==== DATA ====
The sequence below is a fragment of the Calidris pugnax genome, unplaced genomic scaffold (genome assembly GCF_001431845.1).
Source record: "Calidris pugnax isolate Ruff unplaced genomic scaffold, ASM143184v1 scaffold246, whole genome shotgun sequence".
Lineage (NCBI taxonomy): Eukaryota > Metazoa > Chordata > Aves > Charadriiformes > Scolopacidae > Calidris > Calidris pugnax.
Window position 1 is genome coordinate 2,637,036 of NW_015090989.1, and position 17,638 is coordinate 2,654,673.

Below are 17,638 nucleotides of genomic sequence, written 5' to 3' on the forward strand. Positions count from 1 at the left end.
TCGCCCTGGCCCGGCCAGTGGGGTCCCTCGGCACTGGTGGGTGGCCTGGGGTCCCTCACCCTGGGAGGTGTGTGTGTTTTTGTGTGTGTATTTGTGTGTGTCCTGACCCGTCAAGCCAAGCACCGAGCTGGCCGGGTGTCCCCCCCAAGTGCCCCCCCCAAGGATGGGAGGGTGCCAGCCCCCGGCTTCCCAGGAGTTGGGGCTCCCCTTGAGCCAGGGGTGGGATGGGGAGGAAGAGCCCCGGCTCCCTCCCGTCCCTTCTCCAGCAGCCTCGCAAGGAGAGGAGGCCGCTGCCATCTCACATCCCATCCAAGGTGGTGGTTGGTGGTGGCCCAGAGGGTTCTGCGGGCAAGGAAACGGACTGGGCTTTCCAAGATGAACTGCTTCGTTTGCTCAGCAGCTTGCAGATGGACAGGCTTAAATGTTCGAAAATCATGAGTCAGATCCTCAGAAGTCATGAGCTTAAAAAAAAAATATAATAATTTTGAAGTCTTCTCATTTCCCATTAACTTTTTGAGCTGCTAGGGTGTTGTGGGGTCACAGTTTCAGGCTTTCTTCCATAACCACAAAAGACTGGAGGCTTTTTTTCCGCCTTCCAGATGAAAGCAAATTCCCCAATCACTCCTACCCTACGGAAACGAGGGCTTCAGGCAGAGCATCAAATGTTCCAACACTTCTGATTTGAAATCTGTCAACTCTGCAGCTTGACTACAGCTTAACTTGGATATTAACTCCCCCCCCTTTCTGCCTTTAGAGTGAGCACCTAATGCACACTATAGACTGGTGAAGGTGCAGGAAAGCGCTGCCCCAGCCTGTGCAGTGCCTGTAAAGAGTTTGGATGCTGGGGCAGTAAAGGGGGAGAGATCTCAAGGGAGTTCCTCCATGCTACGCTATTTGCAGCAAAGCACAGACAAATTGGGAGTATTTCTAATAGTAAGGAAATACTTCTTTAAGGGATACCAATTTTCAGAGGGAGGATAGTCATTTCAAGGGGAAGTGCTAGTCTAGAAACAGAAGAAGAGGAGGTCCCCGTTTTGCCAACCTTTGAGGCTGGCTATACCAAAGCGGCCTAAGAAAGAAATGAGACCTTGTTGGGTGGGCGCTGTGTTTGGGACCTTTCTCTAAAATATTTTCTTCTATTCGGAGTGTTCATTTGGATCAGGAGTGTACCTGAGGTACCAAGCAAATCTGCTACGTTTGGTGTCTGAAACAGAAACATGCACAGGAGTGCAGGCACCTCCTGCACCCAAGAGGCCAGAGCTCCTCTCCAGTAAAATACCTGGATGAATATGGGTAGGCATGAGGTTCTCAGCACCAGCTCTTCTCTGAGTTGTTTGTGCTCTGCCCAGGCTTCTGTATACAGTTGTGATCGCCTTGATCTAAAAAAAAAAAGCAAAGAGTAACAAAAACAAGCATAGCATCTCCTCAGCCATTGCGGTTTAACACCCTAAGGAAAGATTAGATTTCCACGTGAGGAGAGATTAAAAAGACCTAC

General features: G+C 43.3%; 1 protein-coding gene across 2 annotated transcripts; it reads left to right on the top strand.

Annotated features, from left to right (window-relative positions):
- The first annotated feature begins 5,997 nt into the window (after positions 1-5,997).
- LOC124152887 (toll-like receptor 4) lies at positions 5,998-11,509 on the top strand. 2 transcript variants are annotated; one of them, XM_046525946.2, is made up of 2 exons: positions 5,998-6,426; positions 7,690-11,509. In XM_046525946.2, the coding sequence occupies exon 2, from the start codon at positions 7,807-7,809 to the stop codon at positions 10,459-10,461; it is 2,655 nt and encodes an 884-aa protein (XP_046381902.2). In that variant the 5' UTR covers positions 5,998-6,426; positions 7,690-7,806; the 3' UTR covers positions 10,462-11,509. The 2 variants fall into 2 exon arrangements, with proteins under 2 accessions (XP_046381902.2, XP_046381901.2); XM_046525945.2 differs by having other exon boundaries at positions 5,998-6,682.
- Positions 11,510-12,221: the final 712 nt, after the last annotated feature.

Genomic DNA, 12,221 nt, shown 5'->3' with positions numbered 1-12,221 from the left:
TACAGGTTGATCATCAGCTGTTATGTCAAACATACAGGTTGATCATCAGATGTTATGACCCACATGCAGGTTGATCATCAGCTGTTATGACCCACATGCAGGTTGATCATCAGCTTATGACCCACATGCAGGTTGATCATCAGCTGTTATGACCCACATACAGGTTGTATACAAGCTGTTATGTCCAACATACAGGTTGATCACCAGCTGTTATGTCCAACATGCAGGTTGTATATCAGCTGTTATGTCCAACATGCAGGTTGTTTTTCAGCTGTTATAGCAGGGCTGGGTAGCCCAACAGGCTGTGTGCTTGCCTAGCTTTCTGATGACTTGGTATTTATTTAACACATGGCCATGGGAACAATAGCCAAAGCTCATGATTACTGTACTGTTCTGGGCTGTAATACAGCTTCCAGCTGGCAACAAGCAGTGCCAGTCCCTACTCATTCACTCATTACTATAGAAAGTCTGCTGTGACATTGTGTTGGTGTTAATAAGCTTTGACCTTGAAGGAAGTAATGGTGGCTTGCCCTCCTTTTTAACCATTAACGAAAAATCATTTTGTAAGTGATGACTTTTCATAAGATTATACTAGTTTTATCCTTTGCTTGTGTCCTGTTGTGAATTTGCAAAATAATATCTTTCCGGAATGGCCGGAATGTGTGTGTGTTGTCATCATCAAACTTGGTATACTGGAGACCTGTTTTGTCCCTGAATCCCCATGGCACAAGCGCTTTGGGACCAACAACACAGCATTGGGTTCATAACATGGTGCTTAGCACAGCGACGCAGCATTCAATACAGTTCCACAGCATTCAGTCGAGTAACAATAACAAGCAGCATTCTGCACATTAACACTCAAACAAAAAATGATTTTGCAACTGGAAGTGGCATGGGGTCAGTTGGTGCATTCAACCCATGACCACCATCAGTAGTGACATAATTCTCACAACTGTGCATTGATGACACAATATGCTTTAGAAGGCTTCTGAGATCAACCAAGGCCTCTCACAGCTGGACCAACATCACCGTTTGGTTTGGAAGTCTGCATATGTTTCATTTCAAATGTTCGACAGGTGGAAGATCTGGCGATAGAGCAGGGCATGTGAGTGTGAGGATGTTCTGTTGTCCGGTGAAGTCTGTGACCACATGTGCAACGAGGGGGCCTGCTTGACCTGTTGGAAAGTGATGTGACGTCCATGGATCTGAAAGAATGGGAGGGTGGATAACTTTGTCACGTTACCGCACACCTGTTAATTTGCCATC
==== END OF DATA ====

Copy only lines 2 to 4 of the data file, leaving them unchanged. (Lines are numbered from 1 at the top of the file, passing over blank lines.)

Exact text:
Source record: "Calidris pugnax isolate Ruff unplaced genomic scaffold, ASM143184v1 scaffold246, whole genome shotgun sequence".
Lineage (NCBI taxonomy): Eukaryota > Metazoa > Chordata > Aves > Charadriiformes > Scolopacidae > Calidris > Calidris pugnax.
Window position 1 is genome coordinate 2,637,036 of NW_015090989.1, and position 17,638 is coordinate 2,654,673.